Similarly, the episode handles Batman’s reaction to the loss particularly well. Superman is a friend to the urban vigilante, as much as Bruce’s emotional barriers prevent him from admitting it. When he finds that he can’t quite handle the grief (“he doesn’t handle loss very well,” Hawkgirl observes), he makes excuses. “There’s still hope,” he assures Alfred as he refuses to attend the funeral. “I’ve got work to do,” he offers as another excuse. Indeed, when the Justice League checks in on him, he immediately cuts them out with an “I’m busy” before hanging up.
The other characters get small but important character moments in the episode. It’s nice to see J’onn – one of the other homeless aliens on the team – deliver the eulogy with thought and insight. Flash acknowledges that while he was with Superman, he never had to grow up – and confirms his status as the heart of team by “trying to speak for Superman”. Wonder Woman’s immediate response to the loss comes from her warrior instinct – she threatens to kill the man responsible with her bare hands – but she’s also the only member of the team who can see things from Batman’s perspective and speaks up for him.
The core idea running through the episode is that Superman’s power isn’t anything that comes from his gifts under a yellow sun. In fact, the second part expressly explores how Superman is still a badass even stripped of his superpowers. His death doesn’t come from a surprise blow or a booby trap, but from Toyman targeting a wounded colleague. “What about your friends?” Toyman goads as he pulls the trigger, forcing Superman to intercept the shot. Superman sacrifices himself in an act of nobility – his compassion is his strength and his weakness.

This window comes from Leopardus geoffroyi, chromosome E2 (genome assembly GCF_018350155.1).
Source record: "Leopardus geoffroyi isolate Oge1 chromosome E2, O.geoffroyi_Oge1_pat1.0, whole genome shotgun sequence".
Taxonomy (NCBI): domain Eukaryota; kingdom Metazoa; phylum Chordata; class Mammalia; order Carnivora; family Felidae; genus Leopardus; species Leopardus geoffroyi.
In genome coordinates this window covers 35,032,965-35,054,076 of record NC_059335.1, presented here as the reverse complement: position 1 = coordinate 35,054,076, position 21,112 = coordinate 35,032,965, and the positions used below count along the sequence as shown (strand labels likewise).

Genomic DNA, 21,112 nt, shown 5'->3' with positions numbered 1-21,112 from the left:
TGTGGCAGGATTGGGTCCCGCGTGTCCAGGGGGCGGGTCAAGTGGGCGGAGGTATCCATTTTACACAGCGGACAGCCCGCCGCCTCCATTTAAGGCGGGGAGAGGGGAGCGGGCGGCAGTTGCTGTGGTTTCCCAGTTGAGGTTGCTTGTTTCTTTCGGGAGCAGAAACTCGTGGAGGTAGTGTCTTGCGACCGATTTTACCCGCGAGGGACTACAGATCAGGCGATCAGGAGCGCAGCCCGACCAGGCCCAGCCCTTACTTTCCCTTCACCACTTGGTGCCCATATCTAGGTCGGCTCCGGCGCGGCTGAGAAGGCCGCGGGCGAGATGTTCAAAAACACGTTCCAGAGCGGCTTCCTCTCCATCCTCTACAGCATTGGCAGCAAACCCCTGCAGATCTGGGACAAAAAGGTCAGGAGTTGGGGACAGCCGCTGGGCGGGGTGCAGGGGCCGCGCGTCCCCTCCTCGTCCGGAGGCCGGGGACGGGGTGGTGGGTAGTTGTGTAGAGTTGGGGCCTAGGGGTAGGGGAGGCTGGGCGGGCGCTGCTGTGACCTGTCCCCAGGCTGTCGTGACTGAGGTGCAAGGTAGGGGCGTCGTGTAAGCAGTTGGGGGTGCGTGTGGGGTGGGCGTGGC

In fact, the second part deals almost exclusively with Superman. Waking up in the distant future under a red sun, Superman is forced to find a way back home without using any of his famous powers. The script portrays Superman as a rough and rugged hero, but a man of resources. This isn’t necessarily the “big blue boy scout”, this is a man who will kill a mutated wolf, tame the pack and dress himself in the skin of the creature. This isn’t a character afraid to act or to use his strength. This is just a man who does what needs to be done without making too big a deal of it.
In many ways, Dwayne McDuffie’s script calls to mind the old turn-of-the-century planetary romances. Superman finds himself under an alien sky, attempting to tame a foreign and hostile environment, confronted by malformed – yet strangely recognisable – creatures stalking the landscape. It’s very interesting to see Superman – the ultimate immigrant – cast so well against this particular backdrop. And yet, strangely, it works.
While we’re on the alternate future, did anyone else notice Bernie’s newstand had been zapped into the future with Superman? Is it just me, or does that seem perhaps like a rather intentional homage to the Alan Moore classic Watchmen?